Good time, good event that helps the homeless

While a mostly young crowd was rocking out in downtown New London Saturday Sept. 7, one of the city's most diverse socio-economic annual gatherings was having its own good time at the Port 'n' Starboard ballroom at Ocean Beach Park and raising money for a good cause in the process.

The gathering, estimated at nearly 600, kept the dance floor crowded and raised $40,000 for the Homeless Hospitality Center and the The Covenant Shelter, the two facilities that provide refuge for the homeless in New London and work together on programs to help individuals escape homelessness.

The Homeless to Hopeful benefit marked its ninth anniversary this year. It was initiated by businessman and former city councilor John Russell shortly after he made an unsuccessful bid for state representative. Russell said he believes he has done more to address the problem of homelessness by helping launch this event than he ever could have as a state legislature.

To date the annual event has raised $350,000, with more than 90 percent of proceeds going to the shelters for programming.

It is also a heck of a good time. My wife, Kathy, and I have not missed one yet and count it among the favorite fundraising events we have the good fortune of attending in the region. There is nothing quite the like the diversity of the crowd at Homeless to Hopeful, a true cross-section of the community - lawyers, construction workers, businesspeople, the homeless or recently homeless, college students, bank executives, doctors, Wal-mart cashiers, teachers, you name it. Attire is notably casual and comfortable, the failure to spend time on the dance floor considered a bit of an affront. The Rock & Soul Revue once again did a great job cranking out the classics.

Robyn Wolman, wife of developer Len Wolman, chaired this year's event. Admission was affordable, $20 ($15 for students, seniors and military), with the bulk of the revenue derived by raffling and auctioning off a variety of prizes donated by local businesses and civic groups.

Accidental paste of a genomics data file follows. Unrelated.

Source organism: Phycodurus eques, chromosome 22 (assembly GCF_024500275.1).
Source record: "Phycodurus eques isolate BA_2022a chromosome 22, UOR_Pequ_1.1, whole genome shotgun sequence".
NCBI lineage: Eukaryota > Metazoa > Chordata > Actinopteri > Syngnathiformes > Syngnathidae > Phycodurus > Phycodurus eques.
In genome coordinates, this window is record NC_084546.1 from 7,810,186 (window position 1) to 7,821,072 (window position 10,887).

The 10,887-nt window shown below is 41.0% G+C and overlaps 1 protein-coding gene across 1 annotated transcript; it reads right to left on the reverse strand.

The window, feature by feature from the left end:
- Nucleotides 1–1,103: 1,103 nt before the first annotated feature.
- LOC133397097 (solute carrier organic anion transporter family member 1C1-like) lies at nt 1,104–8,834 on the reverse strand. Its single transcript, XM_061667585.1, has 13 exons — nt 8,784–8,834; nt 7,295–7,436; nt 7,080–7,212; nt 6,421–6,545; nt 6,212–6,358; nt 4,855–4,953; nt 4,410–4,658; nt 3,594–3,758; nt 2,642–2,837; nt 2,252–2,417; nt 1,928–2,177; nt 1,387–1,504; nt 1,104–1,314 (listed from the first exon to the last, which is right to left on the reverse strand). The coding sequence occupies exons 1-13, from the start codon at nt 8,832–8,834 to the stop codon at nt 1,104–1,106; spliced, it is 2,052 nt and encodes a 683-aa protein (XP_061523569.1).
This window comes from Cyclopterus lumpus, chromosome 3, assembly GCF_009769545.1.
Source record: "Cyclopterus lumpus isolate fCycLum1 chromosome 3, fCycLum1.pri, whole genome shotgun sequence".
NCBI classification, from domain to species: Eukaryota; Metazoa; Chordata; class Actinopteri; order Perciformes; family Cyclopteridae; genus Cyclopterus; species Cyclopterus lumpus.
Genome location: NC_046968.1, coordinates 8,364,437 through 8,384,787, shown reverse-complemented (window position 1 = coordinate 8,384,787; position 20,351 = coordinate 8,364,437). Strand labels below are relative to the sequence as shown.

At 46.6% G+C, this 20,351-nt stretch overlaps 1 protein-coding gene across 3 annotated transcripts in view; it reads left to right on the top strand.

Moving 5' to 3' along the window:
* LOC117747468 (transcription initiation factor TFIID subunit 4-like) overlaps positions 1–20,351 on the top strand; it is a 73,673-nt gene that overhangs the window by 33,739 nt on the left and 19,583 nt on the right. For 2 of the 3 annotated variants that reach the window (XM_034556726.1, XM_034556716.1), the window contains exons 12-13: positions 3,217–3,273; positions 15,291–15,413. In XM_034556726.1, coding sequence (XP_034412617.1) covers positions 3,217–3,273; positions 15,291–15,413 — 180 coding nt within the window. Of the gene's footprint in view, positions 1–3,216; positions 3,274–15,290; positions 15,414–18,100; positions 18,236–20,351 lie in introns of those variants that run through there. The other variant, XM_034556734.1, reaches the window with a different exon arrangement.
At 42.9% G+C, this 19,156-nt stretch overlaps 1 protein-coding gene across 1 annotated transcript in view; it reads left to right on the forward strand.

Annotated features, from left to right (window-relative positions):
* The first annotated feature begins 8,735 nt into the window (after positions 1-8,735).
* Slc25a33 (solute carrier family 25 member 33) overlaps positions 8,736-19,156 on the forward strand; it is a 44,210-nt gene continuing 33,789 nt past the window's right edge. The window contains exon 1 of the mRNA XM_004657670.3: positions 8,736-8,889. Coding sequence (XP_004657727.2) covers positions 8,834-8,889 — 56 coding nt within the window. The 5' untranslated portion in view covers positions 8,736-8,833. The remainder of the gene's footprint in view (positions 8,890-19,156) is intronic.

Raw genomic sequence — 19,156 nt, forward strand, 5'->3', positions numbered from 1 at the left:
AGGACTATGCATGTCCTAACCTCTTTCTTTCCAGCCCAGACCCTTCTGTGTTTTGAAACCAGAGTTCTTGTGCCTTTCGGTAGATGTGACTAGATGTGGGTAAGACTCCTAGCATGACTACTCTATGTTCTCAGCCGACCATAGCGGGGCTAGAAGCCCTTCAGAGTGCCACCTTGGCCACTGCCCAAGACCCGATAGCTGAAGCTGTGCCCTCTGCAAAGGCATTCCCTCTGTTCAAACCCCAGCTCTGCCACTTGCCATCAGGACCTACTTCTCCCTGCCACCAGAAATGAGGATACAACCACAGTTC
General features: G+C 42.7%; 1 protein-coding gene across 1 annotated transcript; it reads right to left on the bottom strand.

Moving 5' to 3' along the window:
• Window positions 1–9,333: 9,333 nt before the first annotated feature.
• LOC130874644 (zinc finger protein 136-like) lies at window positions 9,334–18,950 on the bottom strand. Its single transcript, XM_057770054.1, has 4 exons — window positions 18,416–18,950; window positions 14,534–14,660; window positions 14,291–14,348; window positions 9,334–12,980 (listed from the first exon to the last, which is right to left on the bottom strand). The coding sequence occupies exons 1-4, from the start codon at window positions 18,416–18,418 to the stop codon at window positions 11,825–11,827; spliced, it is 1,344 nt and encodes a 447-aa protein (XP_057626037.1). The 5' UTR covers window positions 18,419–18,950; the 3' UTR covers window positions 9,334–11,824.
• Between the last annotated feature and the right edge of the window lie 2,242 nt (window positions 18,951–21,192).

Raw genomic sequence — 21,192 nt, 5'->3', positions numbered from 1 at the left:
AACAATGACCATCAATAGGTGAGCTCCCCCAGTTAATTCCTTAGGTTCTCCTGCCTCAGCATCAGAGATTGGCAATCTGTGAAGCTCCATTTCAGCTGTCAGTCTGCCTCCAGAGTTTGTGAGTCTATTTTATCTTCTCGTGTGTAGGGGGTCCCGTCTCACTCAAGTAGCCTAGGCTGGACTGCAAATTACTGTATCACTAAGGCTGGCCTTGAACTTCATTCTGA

Next year will be a big one - the 10th anniversary - don't miss it.

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Last week I wrote about the need for New London Public Schools to reduce the number of special education students it sends out of district, often at great cost. Steven Adamowski, the state-appointed "special master" appointed by the state in an effort to help improve academic performance of students in the district, stated in his recent report that keeping more students in the system would be better for them as well save money for other instructional programs. The $6.8 million spent on out-of-district placements represents about 17 percent of all spending.

After the column ran I received more interesting information from Superintendent Nicholas Fischer. Three emotionally handicapped students who have been brought back created savings in excess of $500,000, with plans to return to the system another 20 such students, for an estimated savings of more than $2 million, he reported.

A few students have such serious needs that they can only get the help they need in specialized, out-of-district facilities, said the superintendent.

All told there are 45 students in special education out-of-district-placement. In one strange technicality, keeping some students out of district saves money, said Fishcer - those placed by Department of Children and Families. The state pays 78 percent of the cost for the placements. There are 23 such students.

"If we bring them back, we pay," said Fischer.

That is something the legislature needs to look at.

Paul Choiniere is editorial page editor.


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